On a recent morning, Lodi resident Stacy Lister held up a plate of chocolate chip cookies she made along with her daughter, Amaris. The cookies are not just your average chocolate chip cookies. Instead of traditional flour, they are made with potato starch, brown rice flour and xanthan gum.
Traditional flour is substituted with these items because Amaris is unable to eat gluten, a protein found in specific grains. Amaris, now age 6, was diagnosed three years ago with celiac disease, the most severe form of gluten intolerance.
She is among a growing number of people who are getting diagnosed with celiac disease, a condition that most doctors are just now starting to understand.
What is gluten and who does it affect?
When Amaris was 2 years old, Stacy and her husband, Brad Lister, began noticing several changes in her. She developed mouth sores and had puffy skin and a distended stomach. She began misbehaving. She was irritable and uncooperative. She seemed withdrawn and lacked energy. She couldn't run around outside without running out of breath, Stacy said.
This went on for a year before Amaris was tested for celiac disease.
"We were at a loss for what was wrong," said Stacy. "You can't pinpoint it and you think, 'Why is my child misbehaving?'"
Others can be sensitive to it without resulting in damage to the intestine, she added. Some have suffered with it for years before they know what is wrong. Kerry Teravskis, 48, of Acampo, has had health issues her whole life. As a child, she developed rashes all over. She was allergic to a lot of different foods at the time, but eventually outgrew it. For this reason, many doctors believed she had a childhood disease.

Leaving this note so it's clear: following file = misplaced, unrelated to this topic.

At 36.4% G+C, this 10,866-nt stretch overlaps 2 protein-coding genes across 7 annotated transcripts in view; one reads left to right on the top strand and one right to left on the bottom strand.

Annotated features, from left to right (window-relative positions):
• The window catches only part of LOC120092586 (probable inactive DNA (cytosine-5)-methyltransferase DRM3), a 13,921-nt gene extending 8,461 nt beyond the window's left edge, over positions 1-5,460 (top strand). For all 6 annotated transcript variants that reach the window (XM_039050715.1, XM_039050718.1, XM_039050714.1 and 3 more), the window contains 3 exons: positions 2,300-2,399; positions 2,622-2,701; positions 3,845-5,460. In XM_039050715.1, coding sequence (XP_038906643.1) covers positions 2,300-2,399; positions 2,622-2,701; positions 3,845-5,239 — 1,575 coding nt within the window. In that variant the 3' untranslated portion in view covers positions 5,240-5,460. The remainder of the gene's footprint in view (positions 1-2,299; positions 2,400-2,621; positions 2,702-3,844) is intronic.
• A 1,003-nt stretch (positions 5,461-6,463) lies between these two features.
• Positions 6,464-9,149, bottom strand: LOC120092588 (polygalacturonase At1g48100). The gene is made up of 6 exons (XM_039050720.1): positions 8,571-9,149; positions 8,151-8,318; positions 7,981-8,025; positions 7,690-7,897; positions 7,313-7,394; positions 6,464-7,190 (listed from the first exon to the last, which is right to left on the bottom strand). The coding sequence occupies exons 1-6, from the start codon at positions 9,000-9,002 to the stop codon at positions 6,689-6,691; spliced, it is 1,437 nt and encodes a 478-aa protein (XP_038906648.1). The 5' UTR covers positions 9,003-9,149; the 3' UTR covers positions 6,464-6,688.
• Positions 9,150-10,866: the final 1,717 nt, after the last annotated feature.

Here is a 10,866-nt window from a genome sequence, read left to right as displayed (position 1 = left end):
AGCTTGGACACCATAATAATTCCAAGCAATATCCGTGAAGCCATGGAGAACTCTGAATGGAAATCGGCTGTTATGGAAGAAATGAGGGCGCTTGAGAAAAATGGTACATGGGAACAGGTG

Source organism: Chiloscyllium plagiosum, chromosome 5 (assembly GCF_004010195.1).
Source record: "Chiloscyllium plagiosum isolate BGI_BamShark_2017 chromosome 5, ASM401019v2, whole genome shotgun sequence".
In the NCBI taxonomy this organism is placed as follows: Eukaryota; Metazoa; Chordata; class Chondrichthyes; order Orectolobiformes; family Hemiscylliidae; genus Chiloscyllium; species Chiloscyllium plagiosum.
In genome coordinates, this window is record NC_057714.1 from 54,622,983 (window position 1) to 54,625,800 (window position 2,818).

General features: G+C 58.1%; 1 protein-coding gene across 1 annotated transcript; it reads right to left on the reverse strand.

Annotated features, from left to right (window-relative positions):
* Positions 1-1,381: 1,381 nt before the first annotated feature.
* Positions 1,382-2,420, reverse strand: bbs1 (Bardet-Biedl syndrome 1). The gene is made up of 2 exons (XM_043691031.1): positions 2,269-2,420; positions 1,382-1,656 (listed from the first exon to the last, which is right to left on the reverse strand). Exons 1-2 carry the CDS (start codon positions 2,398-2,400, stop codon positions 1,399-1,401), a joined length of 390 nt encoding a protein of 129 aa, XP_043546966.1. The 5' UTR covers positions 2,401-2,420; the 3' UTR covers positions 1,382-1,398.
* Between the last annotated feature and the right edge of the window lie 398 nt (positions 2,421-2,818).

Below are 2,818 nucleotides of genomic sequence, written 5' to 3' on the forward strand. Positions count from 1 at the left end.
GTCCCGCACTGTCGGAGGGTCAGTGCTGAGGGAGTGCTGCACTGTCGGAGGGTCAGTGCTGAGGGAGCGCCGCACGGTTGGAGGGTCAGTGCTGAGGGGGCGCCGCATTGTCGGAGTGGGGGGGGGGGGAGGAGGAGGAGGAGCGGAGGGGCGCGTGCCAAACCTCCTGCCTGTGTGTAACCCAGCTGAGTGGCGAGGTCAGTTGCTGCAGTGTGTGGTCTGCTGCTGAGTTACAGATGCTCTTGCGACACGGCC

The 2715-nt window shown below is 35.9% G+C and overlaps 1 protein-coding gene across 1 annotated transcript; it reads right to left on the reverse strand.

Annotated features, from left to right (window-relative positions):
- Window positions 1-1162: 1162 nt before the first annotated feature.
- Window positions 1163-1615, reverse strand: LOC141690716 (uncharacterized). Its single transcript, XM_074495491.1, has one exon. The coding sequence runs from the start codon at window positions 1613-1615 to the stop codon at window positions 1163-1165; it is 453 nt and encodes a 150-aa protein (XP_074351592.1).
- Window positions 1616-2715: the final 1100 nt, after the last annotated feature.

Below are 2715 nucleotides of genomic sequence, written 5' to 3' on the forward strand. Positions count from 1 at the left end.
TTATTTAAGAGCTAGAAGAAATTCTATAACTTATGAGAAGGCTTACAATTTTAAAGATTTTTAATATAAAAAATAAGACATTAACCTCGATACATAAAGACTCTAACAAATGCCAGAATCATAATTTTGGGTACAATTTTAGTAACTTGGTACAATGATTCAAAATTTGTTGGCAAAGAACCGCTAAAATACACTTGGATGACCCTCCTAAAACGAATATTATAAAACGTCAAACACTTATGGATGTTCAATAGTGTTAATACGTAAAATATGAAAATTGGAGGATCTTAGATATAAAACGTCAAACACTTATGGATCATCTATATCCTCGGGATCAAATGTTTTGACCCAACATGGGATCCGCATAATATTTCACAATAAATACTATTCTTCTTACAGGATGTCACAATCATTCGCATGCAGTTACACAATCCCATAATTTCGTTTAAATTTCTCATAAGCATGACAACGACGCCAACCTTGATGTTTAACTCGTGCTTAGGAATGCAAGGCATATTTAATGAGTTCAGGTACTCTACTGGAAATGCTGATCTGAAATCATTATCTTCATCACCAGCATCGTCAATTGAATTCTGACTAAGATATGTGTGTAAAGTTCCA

"When you hit puberty, there are so many different things going on," she said.
Throughout her adult years, she experienced extreme fatigue, joint pain, nausea and migraines every day that persisted the whole day. She also had a skin rash on the top of her hands that was painful and irritated. After finally being tested for celiac disease 4 1/2 years ago, Teravskis said she feels better. The hardest part was finding a doctor who would test her for the disease, she said.
"It's real difficult because no one believes you. You feel like it's all in your head," she said.
Timaree Hagenburger, a local dietitian who teaches hands-on nutrition classes at Hutchins Street Square, points out that since there has been a growing awareness about the disease, many people are getting diagnosed later in life. Dr. Waleed Ibrahim, a Lodi gastroenterologist, said there has also been improved testing, which has resulted in an increase of patients diagnosed with celiac disease.